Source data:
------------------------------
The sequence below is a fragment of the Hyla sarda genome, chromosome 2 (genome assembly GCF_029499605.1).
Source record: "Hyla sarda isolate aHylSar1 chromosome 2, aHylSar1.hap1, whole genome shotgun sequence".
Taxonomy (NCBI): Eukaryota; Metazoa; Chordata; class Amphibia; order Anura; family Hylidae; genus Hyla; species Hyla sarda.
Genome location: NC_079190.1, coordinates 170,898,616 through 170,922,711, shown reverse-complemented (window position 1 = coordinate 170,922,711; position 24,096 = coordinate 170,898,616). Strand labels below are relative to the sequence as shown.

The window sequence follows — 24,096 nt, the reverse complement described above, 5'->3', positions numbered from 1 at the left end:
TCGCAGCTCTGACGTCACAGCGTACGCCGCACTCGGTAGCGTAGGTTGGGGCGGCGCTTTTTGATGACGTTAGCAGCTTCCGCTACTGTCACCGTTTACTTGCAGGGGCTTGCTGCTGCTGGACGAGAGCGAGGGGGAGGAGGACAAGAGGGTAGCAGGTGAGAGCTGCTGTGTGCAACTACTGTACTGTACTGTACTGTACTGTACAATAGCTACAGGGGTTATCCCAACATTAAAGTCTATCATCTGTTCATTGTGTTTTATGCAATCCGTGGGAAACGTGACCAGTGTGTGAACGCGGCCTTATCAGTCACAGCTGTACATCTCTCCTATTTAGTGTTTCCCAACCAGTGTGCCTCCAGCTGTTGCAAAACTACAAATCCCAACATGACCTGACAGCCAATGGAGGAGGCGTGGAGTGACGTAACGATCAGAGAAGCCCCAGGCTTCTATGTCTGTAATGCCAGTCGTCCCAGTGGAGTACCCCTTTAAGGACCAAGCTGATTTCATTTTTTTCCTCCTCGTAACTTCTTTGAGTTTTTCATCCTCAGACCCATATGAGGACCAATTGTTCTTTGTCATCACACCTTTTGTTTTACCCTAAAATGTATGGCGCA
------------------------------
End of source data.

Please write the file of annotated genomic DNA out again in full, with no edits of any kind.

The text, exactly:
The sequence below is a fragment of the Hyla sarda genome, chromosome 2 (genome assembly GCF_029499605.1).
Source record: "Hyla sarda isolate aHylSar1 chromosome 2, aHylSar1.hap1, whole genome shotgun sequence".
Taxonomy (NCBI): Eukaryota; Metazoa; Chordata; class Amphibia; order Anura; family Hylidae; genus Hyla; species Hyla sarda.
Genome location: NC_079190.1, coordinates 170,898,616 through 170,922,711, shown reverse-complemented (window position 1 = coordinate 170,922,711; position 24,096 = coordinate 170,898,616). Strand labels below are relative to the sequence as shown.

The window sequence follows — 24,096 nt, the reverse complement described above, 5'->3', positions numbered from 1 at the left end:
TCGCAGCTCTGACGTCACAGCGTACGCCGCACTCGGTAGCGTAGGTTGGGGCGGCGCTTTTTGATGACGTTAGCAGCTTCCGCTACTGTCACCGTTTACTTGCAGGGGCTTGCTGCTGCTGGACGAGAGCGAGGGGGAGGAGGACAAGAGGGTAGCAGGTGAGAGCTGCTGTGTGCAACTACTGTACTGTACTGTACTGTACTGTACAATAGCTACAGGGGTTATCCCAACATTAAAGTCTATCATCTGTTCATTGTGTTTTATGCAATCCGTGGGAAACGTGACCAGTGTGTGAACGCGGCCTTATCAGTCACAGCTGTACATCTCTCCTATTTAGTGTTTCCCAACCAGTGTGCCTCCAGCTGTTGCAAAACTACAAATCCCAACATGACCTGACAGCCAATGGAGGAGGCGTGGAGTGACGTAACGATCAGAGAAGCCCCAGGCTTCTATGTCTGTAATGCCAGTCGTCCCAGTGGAGTACCCCTTTAAGGACCAAGCTGATTTCATTTTTTTCCTCCTCGTAACTTCTTTGAGTTTTTCATCCTCAGACCCATATGAGGACCAATTGTTCTTTGTCATCACACCTTTTGTTTTACCCTAAAATGTATGGCGCA